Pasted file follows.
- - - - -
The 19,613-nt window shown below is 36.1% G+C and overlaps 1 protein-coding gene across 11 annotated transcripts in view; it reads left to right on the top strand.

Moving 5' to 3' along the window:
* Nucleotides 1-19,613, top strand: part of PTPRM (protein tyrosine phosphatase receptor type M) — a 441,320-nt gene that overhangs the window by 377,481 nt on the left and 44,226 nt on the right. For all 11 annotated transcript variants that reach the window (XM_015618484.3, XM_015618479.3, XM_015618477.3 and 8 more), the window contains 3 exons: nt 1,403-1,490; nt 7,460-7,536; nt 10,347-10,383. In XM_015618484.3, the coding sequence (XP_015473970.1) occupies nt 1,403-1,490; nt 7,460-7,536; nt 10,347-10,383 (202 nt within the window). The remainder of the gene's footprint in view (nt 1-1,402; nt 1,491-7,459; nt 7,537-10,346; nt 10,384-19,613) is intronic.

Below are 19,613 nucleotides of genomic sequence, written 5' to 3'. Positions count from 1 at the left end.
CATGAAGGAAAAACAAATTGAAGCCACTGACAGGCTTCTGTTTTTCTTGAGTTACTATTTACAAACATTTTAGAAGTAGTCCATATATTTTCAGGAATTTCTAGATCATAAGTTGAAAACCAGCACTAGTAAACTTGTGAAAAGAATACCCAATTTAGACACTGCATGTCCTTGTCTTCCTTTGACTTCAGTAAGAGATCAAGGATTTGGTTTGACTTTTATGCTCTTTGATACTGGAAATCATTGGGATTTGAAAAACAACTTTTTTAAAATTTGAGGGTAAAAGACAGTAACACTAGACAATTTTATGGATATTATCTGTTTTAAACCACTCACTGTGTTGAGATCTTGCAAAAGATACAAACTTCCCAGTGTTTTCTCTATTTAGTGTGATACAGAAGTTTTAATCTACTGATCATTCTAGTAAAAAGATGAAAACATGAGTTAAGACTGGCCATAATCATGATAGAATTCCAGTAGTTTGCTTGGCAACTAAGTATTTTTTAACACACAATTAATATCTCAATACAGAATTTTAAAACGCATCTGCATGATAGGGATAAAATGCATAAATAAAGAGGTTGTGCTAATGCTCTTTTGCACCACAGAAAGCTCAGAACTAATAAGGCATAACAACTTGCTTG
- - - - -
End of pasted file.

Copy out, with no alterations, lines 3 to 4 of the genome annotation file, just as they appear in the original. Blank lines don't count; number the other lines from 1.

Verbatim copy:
* Nucleotides 1-19,613, top strand: part of PTPRM (protein tyrosine phosphatase receptor type M) — a 441,320-nt gene that overhangs the window by 377,481 nt on the left and 44,226 nt on the right. For all 11 annotated transcript variants that reach the window (XM_015618484.3, XM_015618479.3, XM_015618477.3 and 8 more), the window contains 3 exons: nt 1,403-1,490; nt 7,460-7,536; nt 10,347-10,383. In XM_015618484.3, the coding sequence (XP_015473970.1) occupies nt 1,403-1,490; nt 7,460-7,536; nt 10,347-10,383 (202 nt within the window). The remainder of the gene's footprint in view (nt 1-1,402; nt 1,491-7,459; nt 7,537-10,346; nt 10,384-19,613) is intronic.

Below are 19,613 nucleotides of genomic sequence, written 5' to 3'. Positions count from 1 at the left end.